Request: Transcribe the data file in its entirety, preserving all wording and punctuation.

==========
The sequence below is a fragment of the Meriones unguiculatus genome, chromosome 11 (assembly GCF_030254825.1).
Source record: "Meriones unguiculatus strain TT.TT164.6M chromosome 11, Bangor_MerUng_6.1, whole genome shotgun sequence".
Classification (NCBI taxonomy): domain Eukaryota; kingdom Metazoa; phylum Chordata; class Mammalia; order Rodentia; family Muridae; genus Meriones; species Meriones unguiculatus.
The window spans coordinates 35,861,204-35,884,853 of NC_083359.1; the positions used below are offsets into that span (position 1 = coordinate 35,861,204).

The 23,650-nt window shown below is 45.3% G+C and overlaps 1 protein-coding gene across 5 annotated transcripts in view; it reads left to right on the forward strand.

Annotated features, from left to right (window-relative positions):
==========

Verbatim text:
The sequence below is a fragment of the Meriones unguiculatus genome, chromosome 11 (assembly GCF_030254825.1).
Source record: "Meriones unguiculatus strain TT.TT164.6M chromosome 11, Bangor_MerUng_6.1, whole genome shotgun sequence".
Classification (NCBI taxonomy): domain Eukaryota; kingdom Metazoa; phylum Chordata; class Mammalia; order Rodentia; family Muridae; genus Meriones; species Meriones unguiculatus.
The window spans coordinates 35,861,204-35,884,853 of NC_083359.1; the positions used below are offsets into that span (position 1 = coordinate 35,861,204).

The 23,650-nt window shown below is 45.3% G+C and overlaps 1 protein-coding gene across 5 annotated transcripts in view; it reads left to right on the forward strand.

Annotated features, from left to right (window-relative positions):